Following on from a 30-year period of economic stability, a growing need to fund multiple war efforts of the time (notably the civil war) allowed some of the International and United States bankers to capitalize on the situation. This group pushed strongly for the implementation of new banking reforms which were labeled the ‘National Bank Act’. The purpose of this act was to:
- Create a market for war bonds,
- Reestablish the central banking system destroyed during President Andrew Jackson’s administration
- Develop a stable bank-note currency.
This act laid the pathway for what would later become the Federal Reserve System, as this allowed banks to expand credit well beyond their capital holdings and centralized banking operations in New York. Over the next 40 years, the United States experienced the appetizer for what a Federal Reserve System had in store for it. Americans in that time experienced immense economic growth brought about by expanding credit, but also lamented the banking system for frequent bank failures, market crashes, and recessions.
As for the banks, they didn’t like this system too much either. The money of the time was backed by gold, and therefore the money supply could not be truly expanded without adjusting the price of the dollar relative to gold. In addition to this, the expansion of credit was regulated well under this act, which put limiters on the levels of financial folly institutions could introduce into their practices.
The Government of the time did not find this monetary system particularly advantageous either. See when the government needs to pay its expenses, it does this by taxing its citizens. But there is a limit to how much people can be taxed before they rise up and revolt. There was also no means by which the government could borrow excessively from the banks given limitations on credit. All is to say, the government of this era was bound to responsible financial actions that were economically efficient.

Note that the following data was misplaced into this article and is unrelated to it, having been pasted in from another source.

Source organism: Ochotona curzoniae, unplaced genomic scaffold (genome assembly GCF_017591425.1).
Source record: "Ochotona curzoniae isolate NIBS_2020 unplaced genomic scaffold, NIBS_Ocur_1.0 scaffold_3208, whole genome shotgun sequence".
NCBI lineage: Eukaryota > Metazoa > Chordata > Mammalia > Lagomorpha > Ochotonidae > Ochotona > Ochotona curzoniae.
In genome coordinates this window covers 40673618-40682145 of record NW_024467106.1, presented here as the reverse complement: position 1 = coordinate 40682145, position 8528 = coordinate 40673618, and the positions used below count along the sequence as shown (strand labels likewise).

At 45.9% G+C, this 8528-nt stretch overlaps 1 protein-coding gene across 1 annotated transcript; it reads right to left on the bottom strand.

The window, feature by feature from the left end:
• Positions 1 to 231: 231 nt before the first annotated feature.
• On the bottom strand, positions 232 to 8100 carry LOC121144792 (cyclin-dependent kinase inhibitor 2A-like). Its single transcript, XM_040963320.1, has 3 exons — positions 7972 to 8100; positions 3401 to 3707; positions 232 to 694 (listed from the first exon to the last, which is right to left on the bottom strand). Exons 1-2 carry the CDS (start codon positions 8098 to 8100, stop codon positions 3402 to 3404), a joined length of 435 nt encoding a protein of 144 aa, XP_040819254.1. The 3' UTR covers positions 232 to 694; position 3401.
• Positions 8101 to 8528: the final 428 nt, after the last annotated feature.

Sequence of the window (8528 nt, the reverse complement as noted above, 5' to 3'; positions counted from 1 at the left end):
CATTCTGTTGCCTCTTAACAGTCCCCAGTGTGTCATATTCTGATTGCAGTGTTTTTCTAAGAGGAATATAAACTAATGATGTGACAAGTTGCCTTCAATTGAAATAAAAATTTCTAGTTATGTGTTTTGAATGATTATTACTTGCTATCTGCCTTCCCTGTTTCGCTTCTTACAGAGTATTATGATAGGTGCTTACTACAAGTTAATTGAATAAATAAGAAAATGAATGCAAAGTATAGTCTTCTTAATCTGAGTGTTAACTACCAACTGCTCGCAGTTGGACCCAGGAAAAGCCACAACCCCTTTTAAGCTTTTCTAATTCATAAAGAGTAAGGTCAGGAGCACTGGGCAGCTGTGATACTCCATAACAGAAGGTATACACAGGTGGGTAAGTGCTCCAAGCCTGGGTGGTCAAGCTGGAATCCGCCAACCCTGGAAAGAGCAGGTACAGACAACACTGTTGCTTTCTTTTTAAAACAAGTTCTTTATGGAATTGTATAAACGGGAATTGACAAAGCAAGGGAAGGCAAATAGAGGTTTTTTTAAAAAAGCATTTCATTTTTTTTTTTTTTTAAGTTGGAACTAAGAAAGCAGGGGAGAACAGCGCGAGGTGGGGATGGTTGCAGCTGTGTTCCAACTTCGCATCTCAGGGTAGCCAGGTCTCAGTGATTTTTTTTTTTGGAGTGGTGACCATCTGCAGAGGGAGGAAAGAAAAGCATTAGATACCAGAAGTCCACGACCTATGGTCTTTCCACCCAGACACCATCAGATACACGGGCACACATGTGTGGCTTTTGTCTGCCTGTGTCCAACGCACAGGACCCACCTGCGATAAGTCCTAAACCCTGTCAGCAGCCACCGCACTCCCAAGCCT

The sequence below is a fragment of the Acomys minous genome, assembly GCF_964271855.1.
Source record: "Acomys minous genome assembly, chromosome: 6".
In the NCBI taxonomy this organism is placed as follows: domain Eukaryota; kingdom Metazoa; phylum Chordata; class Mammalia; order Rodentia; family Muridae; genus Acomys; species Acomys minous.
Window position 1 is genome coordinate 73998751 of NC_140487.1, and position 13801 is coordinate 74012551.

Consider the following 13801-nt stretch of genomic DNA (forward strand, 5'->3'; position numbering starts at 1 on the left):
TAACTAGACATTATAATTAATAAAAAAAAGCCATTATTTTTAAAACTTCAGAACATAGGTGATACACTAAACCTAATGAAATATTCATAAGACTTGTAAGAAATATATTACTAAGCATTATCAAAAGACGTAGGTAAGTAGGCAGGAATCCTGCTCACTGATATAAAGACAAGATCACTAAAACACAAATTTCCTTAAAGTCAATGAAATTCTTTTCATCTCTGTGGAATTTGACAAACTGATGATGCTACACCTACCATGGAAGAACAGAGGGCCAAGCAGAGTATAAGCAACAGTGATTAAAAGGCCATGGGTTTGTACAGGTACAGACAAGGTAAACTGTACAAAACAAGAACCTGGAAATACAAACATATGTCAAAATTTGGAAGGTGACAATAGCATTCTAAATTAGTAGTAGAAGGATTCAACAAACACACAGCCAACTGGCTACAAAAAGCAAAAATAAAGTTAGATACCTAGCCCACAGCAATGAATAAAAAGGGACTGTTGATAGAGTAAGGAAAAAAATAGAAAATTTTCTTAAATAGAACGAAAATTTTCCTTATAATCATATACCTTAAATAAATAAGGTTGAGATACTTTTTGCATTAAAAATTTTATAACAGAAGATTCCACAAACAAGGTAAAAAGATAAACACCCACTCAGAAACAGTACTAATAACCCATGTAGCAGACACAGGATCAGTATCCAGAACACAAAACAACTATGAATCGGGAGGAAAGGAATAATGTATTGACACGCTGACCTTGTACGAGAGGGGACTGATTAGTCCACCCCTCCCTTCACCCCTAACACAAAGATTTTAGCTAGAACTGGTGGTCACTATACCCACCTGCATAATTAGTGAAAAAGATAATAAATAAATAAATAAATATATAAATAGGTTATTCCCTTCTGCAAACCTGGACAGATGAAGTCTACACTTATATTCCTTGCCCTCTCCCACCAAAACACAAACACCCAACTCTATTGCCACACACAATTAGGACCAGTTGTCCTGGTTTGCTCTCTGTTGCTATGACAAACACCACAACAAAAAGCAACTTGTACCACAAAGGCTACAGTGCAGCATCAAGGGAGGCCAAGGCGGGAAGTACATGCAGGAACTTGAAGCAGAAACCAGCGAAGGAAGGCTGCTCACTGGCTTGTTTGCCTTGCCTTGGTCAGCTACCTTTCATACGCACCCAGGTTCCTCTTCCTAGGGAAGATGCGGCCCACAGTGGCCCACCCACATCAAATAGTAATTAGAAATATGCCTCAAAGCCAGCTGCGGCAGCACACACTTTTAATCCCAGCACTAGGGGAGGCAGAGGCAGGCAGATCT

The Genesis of the Federal Reserve System – The Creature From Jekyll Island
A quick Google search will tell you that the Federal Reserve System was brought in after ‘frequent episodes of panic, bank failures, and scarce credit’. Additional research will tell you that the Federal Reserve system was brought in to stabilize the economy and diffuse the banking power away from New York.
Although, when we look at the state of the economy and banking affairs today, it is clear the Federal Reserve has failed tremendously. In the 1900s, there was double the number of episodes of panic and bank failures than the previous 100 years before the construction of the Federal Reserve. When looking at the concentration of banking power today, it could not be more firmly consolidated in New York now than in any other period in history. The reason the Fed has failed in its stated objectives is because they were never its true objectives.
So what was the true objective of creating the Federal Reserve? Well, the answer to this question can be found when researching the meetings held on Jekyll Island throughout 1910. It was on this island where the Federal Reserve System was born through the vision of 7 powerful figures belonging to either the government or massive privately owned banks of the time. The individuals who attended these meetings are as follows: